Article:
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BEIRUT — One of ISIS leader Abu Bakr al-Baghdadi's wives and children have been arrested in Lebanon, the country's defense ministry confirmed to NBC News. Col. Anis Khoury, a spokesman for the ministry, declined to offer further details and said the army is leading the investigation.

News of the arrest was initially reported by Reuters, which said the wife and a child were detained several days ago as they crossed from Syria. Lebanon's leading Al Safir newspaper said the arrest was undertaken "in coordination with foreign intelligence services" and that Baghdadi's wife was travelling under a false identity.

Little is known about Baghdadi, who is rarely seen or heard from. An audio-tape released by ISIS last month and purportedly from the militant chief called for "volcanoes of jihad" to erupt the world over.

A biography released by ISIS supporters in July said Baghdadi is married, but it is unclear who his wife is — or if he has more than one.

Born in Iraq's city of Samarra, Baghdadi has been portrayed in jihadist propaganda as an imam from a religious family descended from noble tribes, and a scholar and a poet with a Ph.D. from Baghdad's Islamic University, possibly in Arabic. He ended up at the U.S. detention facility Camp Bucca in 2004 and after his release rose through the ranks of the Islamic State of Iraq — the terror successor to Abu Musab al-Zarqawi's al Qaeda in Iraq.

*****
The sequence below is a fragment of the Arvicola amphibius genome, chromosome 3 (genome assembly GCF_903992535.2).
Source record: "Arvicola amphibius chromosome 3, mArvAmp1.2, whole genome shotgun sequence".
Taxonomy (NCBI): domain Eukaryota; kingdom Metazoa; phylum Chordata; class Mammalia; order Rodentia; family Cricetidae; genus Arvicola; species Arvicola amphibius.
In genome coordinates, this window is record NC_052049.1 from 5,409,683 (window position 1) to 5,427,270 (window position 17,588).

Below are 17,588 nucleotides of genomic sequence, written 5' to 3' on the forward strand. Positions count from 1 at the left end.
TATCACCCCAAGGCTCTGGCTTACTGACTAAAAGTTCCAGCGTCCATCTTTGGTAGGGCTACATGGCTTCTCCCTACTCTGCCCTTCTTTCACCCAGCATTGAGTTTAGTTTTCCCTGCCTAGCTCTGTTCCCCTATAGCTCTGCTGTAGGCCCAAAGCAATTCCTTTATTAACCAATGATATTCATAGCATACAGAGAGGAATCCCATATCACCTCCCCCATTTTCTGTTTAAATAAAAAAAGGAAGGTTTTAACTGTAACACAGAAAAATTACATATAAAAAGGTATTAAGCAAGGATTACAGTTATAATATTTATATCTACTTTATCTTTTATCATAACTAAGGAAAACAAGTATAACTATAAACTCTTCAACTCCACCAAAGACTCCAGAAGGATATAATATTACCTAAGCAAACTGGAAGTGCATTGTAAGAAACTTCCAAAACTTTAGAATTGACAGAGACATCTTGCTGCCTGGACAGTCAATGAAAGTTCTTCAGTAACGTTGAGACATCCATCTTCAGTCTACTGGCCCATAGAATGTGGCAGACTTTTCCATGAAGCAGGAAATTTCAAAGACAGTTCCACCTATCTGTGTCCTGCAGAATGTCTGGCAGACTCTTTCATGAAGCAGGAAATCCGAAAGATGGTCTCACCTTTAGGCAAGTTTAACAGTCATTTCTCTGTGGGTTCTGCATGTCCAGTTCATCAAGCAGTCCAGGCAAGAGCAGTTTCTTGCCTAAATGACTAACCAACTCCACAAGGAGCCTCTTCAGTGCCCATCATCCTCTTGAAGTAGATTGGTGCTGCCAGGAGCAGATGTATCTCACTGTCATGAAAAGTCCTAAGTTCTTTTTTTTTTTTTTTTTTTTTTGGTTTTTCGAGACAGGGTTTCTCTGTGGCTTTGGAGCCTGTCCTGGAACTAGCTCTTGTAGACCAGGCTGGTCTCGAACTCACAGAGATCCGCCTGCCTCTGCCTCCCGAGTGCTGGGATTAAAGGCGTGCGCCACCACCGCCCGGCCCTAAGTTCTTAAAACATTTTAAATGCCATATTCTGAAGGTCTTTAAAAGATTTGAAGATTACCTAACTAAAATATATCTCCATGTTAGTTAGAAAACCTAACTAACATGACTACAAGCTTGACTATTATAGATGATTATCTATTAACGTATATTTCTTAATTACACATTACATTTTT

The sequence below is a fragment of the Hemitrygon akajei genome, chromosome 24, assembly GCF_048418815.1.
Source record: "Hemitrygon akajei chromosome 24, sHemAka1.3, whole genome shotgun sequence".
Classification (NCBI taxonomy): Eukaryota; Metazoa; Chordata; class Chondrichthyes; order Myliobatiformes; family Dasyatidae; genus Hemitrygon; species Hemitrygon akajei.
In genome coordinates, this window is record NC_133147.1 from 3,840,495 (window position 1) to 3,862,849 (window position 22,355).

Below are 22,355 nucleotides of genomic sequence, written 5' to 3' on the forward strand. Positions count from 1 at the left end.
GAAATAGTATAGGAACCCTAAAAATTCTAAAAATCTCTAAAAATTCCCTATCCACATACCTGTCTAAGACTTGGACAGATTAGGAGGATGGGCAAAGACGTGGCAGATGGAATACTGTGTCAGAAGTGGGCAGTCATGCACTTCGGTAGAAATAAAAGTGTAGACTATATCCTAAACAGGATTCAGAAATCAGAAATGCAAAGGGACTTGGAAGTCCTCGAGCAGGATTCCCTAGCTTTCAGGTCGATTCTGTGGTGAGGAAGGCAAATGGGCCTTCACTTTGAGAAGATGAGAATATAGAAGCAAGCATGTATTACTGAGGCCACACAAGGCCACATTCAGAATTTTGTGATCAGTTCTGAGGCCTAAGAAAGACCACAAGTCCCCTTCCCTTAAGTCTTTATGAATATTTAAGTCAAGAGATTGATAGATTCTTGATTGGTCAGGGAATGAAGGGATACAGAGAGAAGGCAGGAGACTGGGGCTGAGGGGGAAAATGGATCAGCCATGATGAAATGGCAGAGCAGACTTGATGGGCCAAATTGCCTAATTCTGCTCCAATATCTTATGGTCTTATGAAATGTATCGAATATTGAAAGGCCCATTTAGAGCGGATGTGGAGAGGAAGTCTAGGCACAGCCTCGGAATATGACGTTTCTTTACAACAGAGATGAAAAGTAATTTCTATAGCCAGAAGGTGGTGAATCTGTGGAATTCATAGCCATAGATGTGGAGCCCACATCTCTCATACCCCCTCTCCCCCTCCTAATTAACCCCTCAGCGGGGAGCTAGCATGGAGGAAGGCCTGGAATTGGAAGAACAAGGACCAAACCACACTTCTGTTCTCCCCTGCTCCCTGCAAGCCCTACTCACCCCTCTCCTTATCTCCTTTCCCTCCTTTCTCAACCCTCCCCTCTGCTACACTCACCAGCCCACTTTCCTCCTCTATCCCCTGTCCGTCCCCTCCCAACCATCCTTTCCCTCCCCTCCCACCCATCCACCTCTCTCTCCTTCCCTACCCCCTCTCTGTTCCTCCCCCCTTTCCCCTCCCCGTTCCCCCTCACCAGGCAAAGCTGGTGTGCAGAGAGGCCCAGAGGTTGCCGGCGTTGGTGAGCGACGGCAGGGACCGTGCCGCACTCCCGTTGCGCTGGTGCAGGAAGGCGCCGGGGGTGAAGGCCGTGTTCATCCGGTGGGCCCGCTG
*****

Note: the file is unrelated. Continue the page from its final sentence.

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When the organization's leaders were killed in 2010, Baghdadi stepped into the void. Baghdadi — which is not his birth name — uses a host of aliases and is said to wear a bandana around his face to conceal his identity from everyone except a very tight inner circle that is thought to be comprised only of Iraqis.

When fighting in Syria intensified in the summer of 2011, Baghdadi saw an opportunity and opened a branch there and changed the name of his group to ISIS. His forces have since seized territory in Syria and Iraq which is home to several million people.


— Mustafa Kassem, Cassandra Vinograd and Charlene Gubash